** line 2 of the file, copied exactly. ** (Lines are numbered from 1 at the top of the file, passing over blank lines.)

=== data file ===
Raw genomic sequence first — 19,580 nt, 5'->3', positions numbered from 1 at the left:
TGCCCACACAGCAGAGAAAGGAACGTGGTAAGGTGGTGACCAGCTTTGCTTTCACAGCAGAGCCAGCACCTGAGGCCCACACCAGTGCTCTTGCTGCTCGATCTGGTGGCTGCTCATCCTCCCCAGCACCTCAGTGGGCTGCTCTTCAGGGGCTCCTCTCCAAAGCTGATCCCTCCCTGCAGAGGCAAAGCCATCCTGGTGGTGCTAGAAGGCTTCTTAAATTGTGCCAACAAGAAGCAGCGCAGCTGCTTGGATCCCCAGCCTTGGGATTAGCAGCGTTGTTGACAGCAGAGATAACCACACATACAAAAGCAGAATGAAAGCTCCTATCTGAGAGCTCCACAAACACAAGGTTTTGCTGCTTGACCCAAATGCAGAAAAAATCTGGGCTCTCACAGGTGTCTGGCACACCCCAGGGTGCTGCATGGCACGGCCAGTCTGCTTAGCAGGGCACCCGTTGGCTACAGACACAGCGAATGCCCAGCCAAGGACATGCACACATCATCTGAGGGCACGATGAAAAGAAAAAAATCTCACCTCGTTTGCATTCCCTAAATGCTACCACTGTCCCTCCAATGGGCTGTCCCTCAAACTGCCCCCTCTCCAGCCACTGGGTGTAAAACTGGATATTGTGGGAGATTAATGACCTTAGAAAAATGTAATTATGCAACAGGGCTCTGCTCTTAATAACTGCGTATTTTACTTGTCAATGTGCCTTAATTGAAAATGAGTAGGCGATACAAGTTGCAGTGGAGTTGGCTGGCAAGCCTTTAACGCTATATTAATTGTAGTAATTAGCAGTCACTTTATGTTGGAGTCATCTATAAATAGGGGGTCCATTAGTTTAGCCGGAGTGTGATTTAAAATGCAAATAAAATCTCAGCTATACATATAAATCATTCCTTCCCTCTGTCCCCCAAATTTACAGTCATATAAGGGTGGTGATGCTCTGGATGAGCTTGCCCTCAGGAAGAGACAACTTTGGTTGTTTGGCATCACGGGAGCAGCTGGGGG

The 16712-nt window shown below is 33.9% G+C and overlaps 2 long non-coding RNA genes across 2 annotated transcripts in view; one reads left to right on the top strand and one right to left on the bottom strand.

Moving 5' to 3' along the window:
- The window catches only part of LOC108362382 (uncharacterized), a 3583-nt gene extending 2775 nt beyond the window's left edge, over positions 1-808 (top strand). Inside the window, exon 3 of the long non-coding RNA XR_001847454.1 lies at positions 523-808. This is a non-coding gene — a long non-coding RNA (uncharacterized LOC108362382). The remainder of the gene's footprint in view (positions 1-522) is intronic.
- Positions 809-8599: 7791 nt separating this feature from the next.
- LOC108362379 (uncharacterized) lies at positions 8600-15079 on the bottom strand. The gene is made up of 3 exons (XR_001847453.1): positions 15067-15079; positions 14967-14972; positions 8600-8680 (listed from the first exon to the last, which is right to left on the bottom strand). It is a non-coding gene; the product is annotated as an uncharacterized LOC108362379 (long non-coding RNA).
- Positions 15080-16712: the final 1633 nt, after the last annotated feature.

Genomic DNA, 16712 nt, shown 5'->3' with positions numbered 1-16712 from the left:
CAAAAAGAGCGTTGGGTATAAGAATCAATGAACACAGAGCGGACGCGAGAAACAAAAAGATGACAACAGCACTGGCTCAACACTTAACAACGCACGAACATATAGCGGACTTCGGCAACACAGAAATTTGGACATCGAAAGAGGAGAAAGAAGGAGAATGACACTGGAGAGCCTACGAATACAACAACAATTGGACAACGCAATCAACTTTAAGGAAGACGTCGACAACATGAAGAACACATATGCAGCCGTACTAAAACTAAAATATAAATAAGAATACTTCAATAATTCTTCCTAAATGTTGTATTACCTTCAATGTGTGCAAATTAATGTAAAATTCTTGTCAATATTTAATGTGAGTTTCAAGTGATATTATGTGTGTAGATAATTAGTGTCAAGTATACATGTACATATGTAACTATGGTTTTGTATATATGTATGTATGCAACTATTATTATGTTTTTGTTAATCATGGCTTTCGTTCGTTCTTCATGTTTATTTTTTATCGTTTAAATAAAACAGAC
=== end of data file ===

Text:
TGCCCACACAGCAGAGAAAGGAACGTGGTAAGGTGGTGACCAGCTTTGCTTTCACAGCAGAGCCAGCACCTGAGGCCCACACCAGTGCTCTTGCTGCTCGATCTGGTGGCTGCTCATCCTCCCCAGCACCTCAGTGGGCTGCTCTTCAGGGGCTCCTCTCCAAAGCTGATCCCTCCCTGCAGAGGCAAAGCCATCCTGGTGGTGCTAGAAGGCTTCTTAAATTGTGCCAACAAGAAGCAGCGCAGCTGCTTGGATCCCCAGCCTTGGGATTAGCAGCGTTGTTGACAGCAGAGATAACCACACATACAAAAGCAGAATGAAAGCTCCTATCTGAGAGCTCCACAAACACAAGGTTTTGCTGCTTGACCCAAATGCAGAAAAAATCTGGGCTCTCACAGGTGTCTGGCACACCCCAGGGTGCTGCATGGCACGGCCAGTCTGCTTAGCAGGGCACCCGTTGGCTACAGACACAGCGAATGCCCAGCCAAGGACATGCACACATCATCTGAGGGCACGATGAAAAGAAAAAAATCTCACCTCGTTTGCATTCCCTAAATGCTACCACTGTCCCTCCAATGGGCTGTCCCTCAAACTGCCCCCTCTCCAGCCACTGGGTGTAAAACTGGATATTGTGGGAGATTAATGACCTTAGAAAAATGTAATTATGCAACAGGGCTCTGCTCTTAATAACTGCGTATTTTACTTGTCAATGTGCCTTAATTGAAAATGAGTAGGCGATACAAGTTGCAGTGGAGTTGGCTGGCAAGCCTTTAACGCTATATTAATTGTAGTAATTAGCAGTCACTTTATGTTGGAGTCATCTATAAATAGGGGGTCCATTAGTTTAGCCGGAGTGTGATTTAAAATGCAAATAAAATCTCAGCTATACATATAAATCATTCCTTCCCTCTGTCCCCCAAATTTACAGTCATATAAGGGTGGTGATGCTCTGGATGAGCTTGCCCTCAGGAAGAGACAACTTTGGTTGTTTGGCATCACGGGAGCAGCTGGGGG